The study of any virus contributes to our understanding about the molecular basis of viral infection in general (Mettenleiter, 2008). As was stated above, the idea of the genetics and molecular biology of the viral genome would help us to gather more information on its cellular functioning. This has the potential to explore new control strategies. MOLBIT forms the platform for interspecies comparative as discussed below.

3.2.1. Comparative genomics

Complete genome sequence of nine available viruses has been explored and was compared with each other. This comparison is based on three levels such as segment wise, gene wise and sequence wise comparison. A graphical output is generated upon a segment comparison between the species; leading to the identification of the specific location of the different segments in the genome. The comparison can be furthered between complete sequences of the species by using the sequence wise comparison tab on a global scale employing Needleman–Wunsch algorithm (Mount, 2001).

3.2.2. Genome browser

Genome browser an important aspect of our server has been developed to give a vivid description of the location of genes and proteins encoded with it. Genome Browser provides rapid and reliable information on any requested portion of the genome. This information is provided at a basic level under the genome summary which further gets expanded with information about the individual segment in a complete manner under the segment summary in a user friendly graphical display.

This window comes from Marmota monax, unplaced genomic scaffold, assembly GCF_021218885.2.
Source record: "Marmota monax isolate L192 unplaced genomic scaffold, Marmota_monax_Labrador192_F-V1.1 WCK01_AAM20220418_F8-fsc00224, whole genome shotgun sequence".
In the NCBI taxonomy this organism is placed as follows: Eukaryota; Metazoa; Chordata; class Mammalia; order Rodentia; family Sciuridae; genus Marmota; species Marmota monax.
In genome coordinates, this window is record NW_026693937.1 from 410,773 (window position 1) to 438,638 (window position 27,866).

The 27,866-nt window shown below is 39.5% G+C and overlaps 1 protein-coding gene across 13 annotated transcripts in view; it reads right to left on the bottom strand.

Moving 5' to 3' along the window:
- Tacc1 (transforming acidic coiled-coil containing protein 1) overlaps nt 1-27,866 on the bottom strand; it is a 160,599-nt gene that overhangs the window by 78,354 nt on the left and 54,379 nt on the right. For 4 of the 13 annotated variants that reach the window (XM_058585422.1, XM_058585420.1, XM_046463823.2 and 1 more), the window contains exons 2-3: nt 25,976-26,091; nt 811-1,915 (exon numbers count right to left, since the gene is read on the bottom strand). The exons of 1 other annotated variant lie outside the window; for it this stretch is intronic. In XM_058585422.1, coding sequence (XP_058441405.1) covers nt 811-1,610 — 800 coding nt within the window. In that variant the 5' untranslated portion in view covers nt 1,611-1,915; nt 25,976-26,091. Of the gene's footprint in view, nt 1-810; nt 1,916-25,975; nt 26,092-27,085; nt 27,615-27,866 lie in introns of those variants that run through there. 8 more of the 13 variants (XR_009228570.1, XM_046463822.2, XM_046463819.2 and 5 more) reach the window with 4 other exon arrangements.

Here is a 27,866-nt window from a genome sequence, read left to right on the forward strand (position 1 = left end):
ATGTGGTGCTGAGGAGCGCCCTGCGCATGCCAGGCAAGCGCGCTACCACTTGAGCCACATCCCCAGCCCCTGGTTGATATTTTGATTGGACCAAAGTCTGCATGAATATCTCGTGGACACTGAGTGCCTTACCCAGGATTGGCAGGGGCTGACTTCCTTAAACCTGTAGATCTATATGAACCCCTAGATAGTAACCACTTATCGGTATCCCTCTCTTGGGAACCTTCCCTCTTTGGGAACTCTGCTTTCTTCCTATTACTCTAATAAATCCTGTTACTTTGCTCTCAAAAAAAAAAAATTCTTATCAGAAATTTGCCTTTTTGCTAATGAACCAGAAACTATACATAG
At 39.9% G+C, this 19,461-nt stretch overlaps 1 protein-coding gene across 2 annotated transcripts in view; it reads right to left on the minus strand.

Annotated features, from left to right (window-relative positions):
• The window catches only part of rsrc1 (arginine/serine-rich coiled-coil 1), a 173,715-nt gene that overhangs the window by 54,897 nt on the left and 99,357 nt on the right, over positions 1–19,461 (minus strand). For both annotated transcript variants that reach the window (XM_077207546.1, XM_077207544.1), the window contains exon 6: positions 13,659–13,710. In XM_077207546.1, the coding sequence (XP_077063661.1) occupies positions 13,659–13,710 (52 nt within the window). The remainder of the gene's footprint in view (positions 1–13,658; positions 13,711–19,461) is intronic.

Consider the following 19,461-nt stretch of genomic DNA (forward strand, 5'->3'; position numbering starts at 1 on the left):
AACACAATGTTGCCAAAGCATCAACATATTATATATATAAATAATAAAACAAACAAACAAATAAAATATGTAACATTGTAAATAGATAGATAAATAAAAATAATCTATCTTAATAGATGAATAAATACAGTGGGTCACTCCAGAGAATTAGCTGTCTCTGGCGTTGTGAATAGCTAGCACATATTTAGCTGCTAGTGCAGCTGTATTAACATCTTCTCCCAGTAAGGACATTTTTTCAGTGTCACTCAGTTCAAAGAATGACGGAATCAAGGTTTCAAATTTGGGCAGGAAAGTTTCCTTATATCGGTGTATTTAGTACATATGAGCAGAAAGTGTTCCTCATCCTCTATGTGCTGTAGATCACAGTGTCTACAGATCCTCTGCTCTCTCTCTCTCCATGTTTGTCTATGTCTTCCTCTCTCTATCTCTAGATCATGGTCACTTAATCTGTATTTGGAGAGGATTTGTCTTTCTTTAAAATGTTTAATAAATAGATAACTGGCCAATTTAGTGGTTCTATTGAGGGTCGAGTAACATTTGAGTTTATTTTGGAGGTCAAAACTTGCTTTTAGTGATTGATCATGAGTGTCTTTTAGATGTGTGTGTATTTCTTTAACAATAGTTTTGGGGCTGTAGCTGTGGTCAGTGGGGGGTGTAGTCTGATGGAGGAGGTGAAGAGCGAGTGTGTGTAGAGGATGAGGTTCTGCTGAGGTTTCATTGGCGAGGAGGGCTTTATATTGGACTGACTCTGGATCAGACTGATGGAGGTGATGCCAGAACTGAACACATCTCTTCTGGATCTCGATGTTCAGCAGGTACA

3.2.3. BLAST

A server is incomplete if it cannot meet the basic requirements of Bioinformatics applications such as sequence analysis. To ease the verification of the origins of new virus species at the sequence level, BLAST was implemented to perform similarity search. Similarity search can be performed for a viral sequence against the exclusive tospovirus database and against all types of viral genomes as well. These results are furnished as a summary table which holds essential information that is extracted from the BLAST result.

3.2.4. Sequence retrieval

Sequence retrieval provides a way to perform three different types of searches, enabling easy retrieval of Tospovirus sequences. (i) Basic Search — retrieve sequences based on keyword or accession number. (ii) Advanced Search — retrieve sequences based on organism name or sequence length. (iii) Property Search — retrieves sequence based on sequence statistical property.


SRMBIT (SRM Bioinformatics Tools) provides a collection of web based programs written in PERL-CGI to perform protein and nucleotide sequence analysis in an efficient manner. This hierarchy was planned as an extension to the MOLBIT application for further analysis of the sequences present in the Togribase. SRMBIT can also be made use by the users to analyze their sequences from other organisms retrieved from various data repositories. These applications include Pattern finder, Repeat finder, Codon usage, ClustalW (Web interface), Sequence fragmenter and Sequence statistics. Each performs an important task under sequence analysis.